What Would Your Groundhog Day Be?


I was browsing through Netflix looking for something to watch and I ran across a movie I hadn’t seen in a while– Groundhog Day ,starring one Mr. Bill Murray.

It’s one of my favorites (though honestly when I first saw it I got a bit annoyed with its premise and would have been very happy to not hear “I Got You Babe” by Sonny and Cher for a long, long, long time).

The premise (for those of you living under a rock who haven’t heard of the movie) centers around a weatherman who gets stuck in Punxsutawney, PA in a time-loop where it’s always February 2 a.k.a. Groundhog Day. No matter what he does, he always wakes up in the same bed with that same Sonny and Cher song playing on the alarm clock radio.

That got me thinking. If I could relive one day over and over– and got to choose that day– what day would I pick? What day would you pick?

I might pick a day from one of my memorable vacations growing up (especially the ones in Gatlinburg)

. Or maybe one of the family reunions or Christmas Eves where everyone I loved was in the same place.

I’m guessing you’d pick a day based on who would be there. It wouldn’t be that day that you made your first dollar (or your first million). It probably wouldn’t be the day you got that bonus or that promotion or that raise.

In the end, it won’t be all the awards and certificates that we are asking for. It will be those closest to us, those whom we want to share one last word of blessing, to say “I love you” one last time.

For me, I wonder if reliving those moments might take away some of the magic, kind of like watching the same program over and over. After a while, it wouldn’t mean as much or be as special. Maybe it’s better that I can carry those moments in my memory.


Where My Trust Is Without Borders


I think I’ve alluded to this in previous posts, but I am currently unemployed. I haven’t worked since January. There have been times, some of them very recently, when I wondered how I was going to pay my bills. That’s a scary place to be.

Then I sang a song during the 11:11 worship service at Brentwood Baptist Church. It spoke of keeping my eyes above the waves and walking out on the water to wherever God calls me to where my trust is without borders.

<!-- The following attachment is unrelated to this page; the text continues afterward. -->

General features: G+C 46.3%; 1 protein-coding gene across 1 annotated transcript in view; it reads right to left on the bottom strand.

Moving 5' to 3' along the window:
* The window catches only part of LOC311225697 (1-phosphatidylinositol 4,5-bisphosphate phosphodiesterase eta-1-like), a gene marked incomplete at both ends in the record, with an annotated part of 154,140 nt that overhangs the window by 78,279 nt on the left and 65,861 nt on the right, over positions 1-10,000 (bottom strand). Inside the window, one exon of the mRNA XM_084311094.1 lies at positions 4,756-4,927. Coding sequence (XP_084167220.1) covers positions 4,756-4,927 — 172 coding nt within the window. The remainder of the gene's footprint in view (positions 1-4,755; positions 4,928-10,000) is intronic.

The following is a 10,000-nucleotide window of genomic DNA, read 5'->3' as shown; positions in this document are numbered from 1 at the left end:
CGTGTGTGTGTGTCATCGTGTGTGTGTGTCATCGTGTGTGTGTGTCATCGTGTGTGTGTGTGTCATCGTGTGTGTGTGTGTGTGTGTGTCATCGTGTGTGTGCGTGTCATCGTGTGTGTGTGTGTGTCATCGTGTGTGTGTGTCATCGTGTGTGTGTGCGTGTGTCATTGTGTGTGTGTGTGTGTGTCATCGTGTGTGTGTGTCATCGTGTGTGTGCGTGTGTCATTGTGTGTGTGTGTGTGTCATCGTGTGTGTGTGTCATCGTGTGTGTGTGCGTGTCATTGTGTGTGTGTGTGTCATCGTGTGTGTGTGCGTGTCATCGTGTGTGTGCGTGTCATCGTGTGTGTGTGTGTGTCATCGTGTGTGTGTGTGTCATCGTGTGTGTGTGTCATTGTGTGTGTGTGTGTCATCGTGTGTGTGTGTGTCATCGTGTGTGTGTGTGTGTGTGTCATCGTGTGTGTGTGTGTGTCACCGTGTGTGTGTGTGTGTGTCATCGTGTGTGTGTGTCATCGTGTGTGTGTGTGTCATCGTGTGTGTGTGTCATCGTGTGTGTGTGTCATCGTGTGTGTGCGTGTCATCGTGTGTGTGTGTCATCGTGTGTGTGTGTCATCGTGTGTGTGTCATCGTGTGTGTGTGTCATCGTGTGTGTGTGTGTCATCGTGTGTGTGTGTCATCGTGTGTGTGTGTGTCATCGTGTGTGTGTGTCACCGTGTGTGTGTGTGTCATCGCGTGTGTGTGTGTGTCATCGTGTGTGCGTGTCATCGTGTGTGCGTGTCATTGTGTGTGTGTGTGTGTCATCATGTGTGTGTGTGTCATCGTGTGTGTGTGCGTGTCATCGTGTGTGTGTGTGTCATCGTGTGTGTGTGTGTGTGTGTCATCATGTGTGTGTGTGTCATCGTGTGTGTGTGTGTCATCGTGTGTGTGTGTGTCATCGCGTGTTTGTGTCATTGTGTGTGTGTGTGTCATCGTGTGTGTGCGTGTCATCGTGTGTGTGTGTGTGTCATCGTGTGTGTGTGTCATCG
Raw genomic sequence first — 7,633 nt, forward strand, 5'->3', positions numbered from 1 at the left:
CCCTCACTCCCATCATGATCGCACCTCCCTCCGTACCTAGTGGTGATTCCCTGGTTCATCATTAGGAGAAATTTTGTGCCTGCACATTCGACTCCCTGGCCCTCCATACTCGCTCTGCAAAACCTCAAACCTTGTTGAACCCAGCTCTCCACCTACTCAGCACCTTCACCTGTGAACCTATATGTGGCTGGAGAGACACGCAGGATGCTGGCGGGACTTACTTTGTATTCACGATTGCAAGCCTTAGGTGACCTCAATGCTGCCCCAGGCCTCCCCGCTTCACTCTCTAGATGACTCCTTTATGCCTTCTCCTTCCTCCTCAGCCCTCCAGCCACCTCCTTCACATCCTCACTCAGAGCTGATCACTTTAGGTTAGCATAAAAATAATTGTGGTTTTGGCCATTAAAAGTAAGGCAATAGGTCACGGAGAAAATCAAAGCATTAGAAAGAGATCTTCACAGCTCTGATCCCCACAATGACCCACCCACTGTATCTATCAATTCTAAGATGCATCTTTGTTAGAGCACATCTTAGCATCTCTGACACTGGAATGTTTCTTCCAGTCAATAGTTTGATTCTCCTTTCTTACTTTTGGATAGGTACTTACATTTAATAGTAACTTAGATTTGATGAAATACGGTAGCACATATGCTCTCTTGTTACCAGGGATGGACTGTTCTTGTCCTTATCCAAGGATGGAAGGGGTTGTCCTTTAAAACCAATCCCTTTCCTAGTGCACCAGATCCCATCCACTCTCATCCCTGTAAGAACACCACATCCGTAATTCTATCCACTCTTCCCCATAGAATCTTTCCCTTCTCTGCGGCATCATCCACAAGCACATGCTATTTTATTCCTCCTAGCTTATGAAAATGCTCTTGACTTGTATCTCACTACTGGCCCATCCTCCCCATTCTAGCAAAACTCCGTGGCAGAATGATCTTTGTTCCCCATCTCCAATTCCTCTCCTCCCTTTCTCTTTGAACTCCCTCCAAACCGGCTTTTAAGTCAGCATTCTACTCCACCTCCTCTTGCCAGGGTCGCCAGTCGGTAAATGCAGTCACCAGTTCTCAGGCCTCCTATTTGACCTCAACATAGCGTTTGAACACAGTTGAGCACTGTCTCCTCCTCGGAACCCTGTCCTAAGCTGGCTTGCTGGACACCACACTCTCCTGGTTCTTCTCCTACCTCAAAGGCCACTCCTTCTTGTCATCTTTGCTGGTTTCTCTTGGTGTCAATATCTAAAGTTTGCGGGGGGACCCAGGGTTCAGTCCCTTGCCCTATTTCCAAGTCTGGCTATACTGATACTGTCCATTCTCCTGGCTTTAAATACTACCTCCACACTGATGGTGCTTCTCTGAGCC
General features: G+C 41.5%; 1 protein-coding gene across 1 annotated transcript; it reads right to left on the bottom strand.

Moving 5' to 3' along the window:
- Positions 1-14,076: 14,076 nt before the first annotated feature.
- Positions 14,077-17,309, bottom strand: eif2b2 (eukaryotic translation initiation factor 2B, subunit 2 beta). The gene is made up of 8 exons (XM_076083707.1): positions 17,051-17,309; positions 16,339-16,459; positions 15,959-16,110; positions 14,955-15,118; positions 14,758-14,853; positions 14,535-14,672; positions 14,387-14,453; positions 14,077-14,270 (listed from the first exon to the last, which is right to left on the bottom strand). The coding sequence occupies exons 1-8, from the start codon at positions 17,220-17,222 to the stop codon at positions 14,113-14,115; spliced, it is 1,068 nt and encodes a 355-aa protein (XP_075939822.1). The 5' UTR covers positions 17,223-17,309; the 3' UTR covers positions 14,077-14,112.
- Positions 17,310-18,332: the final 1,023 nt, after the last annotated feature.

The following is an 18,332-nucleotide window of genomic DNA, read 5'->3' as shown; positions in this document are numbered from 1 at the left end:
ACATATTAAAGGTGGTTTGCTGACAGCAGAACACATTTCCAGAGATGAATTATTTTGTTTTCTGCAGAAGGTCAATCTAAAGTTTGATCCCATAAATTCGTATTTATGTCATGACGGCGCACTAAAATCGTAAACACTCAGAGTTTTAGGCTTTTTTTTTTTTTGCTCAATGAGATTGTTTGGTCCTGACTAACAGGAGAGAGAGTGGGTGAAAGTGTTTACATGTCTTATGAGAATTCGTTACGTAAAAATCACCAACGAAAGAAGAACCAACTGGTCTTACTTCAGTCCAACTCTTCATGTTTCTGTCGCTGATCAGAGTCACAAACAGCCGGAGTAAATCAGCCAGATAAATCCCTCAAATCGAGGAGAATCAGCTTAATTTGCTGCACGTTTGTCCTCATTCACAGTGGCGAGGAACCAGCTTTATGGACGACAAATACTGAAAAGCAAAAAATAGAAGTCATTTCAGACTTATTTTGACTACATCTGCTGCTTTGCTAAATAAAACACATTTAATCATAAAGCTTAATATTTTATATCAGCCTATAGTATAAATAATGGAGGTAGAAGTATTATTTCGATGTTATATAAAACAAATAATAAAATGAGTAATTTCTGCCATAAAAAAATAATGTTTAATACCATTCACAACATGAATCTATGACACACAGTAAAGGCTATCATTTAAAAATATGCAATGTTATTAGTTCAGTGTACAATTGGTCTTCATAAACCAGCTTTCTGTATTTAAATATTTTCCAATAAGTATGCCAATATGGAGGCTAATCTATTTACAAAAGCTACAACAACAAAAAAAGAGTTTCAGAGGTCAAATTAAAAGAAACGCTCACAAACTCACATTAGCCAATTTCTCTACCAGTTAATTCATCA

I honestly never thought until just now that that’s where I am. When you utterly reach the end of your resources, you find out where your faith and trust lie. You really understand that old cliched saying about never knowing how much you need God until He’s all you’ve got left.

So many can’t find jobs. So many probably have felt worthless and useless and unemployable. Like no one wants or needs what they have to offer.

But as I sang those words, a sweet peace came over me. My faith will be made stronger and I will know more deeply than ever how near my Savior is to those who cry out to Him in desperation. As weird as it sounds, the butterflies are still there. My stomach still feels tied up in knots. But I also know it will be okay in the end. No, more than okay. I will end up EXACTLY where God wants me to be and all this will totally have been worth it to get there.

So as much as I sound like a broken record, I’m still thankful for my life. I’m grateful for waking up this morning and living another 24 hours. I’m thankful for the best family and friends a guy could ever ask for who have stuck with me through good and bad, thick and thin (and through all sorts of other overused phrases like these).

Sometimes, faith really is believing when common sense tells you not to. It may not always look courageous. Sometimes, it may look like barely holding it together and summoning every ounce of strength to not quit on God. It may be praying the most honest prayer ever recorded in history: “Lord, I believe. Help my unbelief” and making it through the next five minutes.

All I know is that I have never seen God forsaking His own. I have never seen their families abandoned or left wanting (my paraphrase of a Proverb). I haven’t seen God fail me or let me down or let go of me.

I do still believe, Lord. Help my unbelief. Amen.

I’m Offically As Old As Elvis


Well, ok. The secret’s out. I’m really not 39 (again). I’m 42, the same age as Elvis was when he passed (no pun intended).

I had a great birthday. It started out with a fantastic lunch at Loveless Cafe with my mother. I even got in a nap (one of the few perks of being unemployed). I even got my taxes done. It was a great day.